1. For the above reasons, the Arbitrator finds it fair and reasonable to consider that in this case the Agent Agreement was deemed to give exclusive representation rights to the Agents for a period of at least 1 year ending in January 2009.
  2. Considering the Player should normally have respected this fixed term of the Agent Agreement, the question arises whether he was entitled to terminate the Agreement early for just cause.
  3. It is a generally accepted contractual principle that before terminating a contract for just cause, the party invoking a breach must put the other party on reasonable notice thereof, in order to afford that party the possibility of curing the breach. In this case, the Player has offered no proof that he formally put the Agents on notice of any breach of their duties before terminating the Agent Agreement and, apart from the Player’s own allegations, there is no evidence that the Agents failed to fulfil their duties.
  4. In addition, the content and tone of the notice of termination would tend to demonstrate the opposite, since therein the Player makes no reproaches to the Agents and instead

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“Sir, I am taking this opportunity to inform you that I am hereby cancelling the power of attorney, representation contract, or any assistance and engagement issued to you 22/01/2008. Accordingly I am free to sign an agreement with another agent, so thank you for your assistance you provided to me. Sport Greetings. Mladen Sekularac”.

  1. Consequently, the Arbitrator finds that the Agent Agreement must be deemed wrongfully terminated by the Player.
  2. That being said, it is not clear whether the Player terminated the Agent Agreement in bad faith or necessarily understood all the implications of his choice and of the lack of advance notice. Therefore, the only relief that can in fairness come into consideration is financial compensation.
  3. In that respect, the Claimants have not established the existence or quantum of any sunk costs caused by the unjust termination, so the main question is whether the Claimants are entitled to receive a 10% commission on the value of the contract with Spirou Basket which the new agent Mr Ivic negotiated for the Player after the termination of the Agent Agreement, and, if so, on what part of that value.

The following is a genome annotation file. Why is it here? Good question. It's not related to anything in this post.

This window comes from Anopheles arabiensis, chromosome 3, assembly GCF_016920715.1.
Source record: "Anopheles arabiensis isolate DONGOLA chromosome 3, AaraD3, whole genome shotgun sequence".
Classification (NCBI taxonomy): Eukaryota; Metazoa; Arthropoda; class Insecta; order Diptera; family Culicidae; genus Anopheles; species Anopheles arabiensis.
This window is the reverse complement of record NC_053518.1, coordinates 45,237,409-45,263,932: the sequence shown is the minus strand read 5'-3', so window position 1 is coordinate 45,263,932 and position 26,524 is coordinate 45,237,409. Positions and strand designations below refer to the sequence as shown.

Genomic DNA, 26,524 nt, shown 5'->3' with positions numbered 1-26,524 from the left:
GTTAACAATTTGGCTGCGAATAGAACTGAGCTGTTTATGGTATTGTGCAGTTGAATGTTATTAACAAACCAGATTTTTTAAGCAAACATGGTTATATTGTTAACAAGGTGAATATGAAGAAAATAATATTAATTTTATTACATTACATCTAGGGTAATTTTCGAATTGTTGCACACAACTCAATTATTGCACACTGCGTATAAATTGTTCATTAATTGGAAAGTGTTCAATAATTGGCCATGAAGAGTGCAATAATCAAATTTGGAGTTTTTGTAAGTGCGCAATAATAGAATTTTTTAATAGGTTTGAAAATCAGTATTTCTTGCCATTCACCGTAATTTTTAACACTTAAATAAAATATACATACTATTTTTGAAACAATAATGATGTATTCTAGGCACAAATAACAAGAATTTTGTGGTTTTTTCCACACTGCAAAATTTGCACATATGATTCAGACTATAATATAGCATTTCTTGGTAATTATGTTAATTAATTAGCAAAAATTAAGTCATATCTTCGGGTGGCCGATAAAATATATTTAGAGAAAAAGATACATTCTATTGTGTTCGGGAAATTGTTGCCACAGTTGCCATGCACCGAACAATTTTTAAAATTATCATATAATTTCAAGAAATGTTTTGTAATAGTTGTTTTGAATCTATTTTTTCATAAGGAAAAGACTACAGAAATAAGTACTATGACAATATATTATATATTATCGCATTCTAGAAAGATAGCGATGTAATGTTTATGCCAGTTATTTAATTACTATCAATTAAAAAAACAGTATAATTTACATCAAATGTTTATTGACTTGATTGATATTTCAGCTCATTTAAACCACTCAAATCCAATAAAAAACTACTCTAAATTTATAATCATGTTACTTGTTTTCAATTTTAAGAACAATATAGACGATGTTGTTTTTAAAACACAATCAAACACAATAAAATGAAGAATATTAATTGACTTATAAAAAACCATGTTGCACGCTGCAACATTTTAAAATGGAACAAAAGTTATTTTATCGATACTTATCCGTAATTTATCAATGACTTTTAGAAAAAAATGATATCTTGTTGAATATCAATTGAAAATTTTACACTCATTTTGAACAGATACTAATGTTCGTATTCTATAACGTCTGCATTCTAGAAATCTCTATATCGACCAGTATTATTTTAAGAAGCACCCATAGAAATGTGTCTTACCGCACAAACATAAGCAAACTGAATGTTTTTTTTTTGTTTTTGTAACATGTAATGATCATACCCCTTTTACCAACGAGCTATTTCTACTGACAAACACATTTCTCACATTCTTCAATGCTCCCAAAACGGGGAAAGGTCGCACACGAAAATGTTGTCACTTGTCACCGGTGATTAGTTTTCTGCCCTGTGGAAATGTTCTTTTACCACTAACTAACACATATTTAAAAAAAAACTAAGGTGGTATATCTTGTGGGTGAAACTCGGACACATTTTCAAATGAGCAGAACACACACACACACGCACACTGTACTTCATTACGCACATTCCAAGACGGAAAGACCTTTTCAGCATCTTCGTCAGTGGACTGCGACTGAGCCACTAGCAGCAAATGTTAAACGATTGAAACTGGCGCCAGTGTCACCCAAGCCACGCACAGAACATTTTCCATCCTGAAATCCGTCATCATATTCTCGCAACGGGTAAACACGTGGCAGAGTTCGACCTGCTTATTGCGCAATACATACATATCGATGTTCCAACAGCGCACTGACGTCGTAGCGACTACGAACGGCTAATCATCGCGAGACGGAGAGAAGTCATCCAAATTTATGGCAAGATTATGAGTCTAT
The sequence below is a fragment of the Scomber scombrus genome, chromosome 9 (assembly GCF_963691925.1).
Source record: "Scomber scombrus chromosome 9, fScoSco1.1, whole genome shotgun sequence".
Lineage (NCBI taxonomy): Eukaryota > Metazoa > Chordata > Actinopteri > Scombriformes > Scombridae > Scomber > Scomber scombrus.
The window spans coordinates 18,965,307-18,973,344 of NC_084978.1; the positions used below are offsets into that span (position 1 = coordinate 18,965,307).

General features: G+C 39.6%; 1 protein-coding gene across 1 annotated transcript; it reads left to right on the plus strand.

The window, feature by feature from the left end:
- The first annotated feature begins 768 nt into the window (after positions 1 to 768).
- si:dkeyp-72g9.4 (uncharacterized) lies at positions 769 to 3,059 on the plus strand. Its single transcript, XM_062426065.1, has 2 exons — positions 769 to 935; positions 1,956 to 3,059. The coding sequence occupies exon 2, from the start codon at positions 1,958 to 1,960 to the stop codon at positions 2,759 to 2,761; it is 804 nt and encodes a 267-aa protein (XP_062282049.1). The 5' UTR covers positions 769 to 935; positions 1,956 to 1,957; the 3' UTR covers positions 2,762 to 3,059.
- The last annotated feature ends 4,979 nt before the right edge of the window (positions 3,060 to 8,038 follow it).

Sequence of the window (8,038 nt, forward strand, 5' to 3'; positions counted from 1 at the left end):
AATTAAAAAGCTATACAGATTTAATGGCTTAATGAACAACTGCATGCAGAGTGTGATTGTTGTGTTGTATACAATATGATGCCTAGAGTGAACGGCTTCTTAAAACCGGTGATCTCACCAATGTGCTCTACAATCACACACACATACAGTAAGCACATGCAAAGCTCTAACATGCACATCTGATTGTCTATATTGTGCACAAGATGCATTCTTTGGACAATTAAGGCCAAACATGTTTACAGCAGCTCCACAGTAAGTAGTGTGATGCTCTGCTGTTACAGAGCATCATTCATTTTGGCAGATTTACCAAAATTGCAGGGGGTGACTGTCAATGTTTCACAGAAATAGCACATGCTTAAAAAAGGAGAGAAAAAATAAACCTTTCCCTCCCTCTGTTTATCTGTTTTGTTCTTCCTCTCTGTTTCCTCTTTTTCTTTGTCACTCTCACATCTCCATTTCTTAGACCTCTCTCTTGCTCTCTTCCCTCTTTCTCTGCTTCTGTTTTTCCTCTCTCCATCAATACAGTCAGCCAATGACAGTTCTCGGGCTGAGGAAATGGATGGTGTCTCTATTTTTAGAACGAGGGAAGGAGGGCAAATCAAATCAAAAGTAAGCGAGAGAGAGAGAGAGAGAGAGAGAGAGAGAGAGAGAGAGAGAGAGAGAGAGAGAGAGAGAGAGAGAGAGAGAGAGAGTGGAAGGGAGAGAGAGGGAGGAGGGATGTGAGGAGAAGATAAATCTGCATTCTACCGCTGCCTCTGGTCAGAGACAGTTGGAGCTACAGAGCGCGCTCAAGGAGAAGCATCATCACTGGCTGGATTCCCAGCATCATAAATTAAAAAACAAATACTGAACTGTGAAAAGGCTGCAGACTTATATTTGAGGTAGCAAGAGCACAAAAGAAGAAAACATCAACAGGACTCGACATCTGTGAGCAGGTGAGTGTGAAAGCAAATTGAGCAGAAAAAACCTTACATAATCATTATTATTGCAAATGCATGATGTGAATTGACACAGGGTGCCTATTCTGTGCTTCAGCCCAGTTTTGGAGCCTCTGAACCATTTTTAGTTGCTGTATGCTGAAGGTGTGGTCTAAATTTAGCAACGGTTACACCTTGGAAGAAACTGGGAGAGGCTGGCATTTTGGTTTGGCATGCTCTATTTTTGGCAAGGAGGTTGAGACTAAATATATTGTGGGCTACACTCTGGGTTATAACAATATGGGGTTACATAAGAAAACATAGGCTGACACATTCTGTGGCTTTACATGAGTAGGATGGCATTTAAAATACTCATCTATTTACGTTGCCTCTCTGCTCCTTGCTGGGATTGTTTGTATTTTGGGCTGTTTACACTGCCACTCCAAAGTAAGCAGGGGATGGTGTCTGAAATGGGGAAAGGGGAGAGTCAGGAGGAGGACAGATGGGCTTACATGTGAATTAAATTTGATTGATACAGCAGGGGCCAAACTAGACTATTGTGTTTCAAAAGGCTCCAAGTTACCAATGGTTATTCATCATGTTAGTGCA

4. In the particular circumstances of this case, the Arbitrator finds it just and fair that the Claimants receive some compensation for the lost opportunity that they suffered due to the unjust termination of the Agent Agreement.
  5. Indeed, under the fixed term of the Agent Agreement, which was to expire at the earliest in January 2009, i.e. well after the Spirou Contract was signed, the Agents would have had 6 months left from the end of the Player’s contract with Racing Basket (in June 2008) to seek a new contract for the Player worldwide. Therefore, and considering the Claimants’ submission that the Player is very gifted, there was a very

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16/21 good chance that they would have found another club within that timeframe, especially if they had settled for a reasonable salary, as was the salary under the new Spirou Contract according to the Claimants’ own admission. In other words, in the circumstances of this case the Arbitrator finds that due to the termination of the Agent Agreement, the Claimants lost the opportunity of being nearly certain to find a new employment for the Player at a salary similar to the one negotiated by his new agent with Spirou Basket.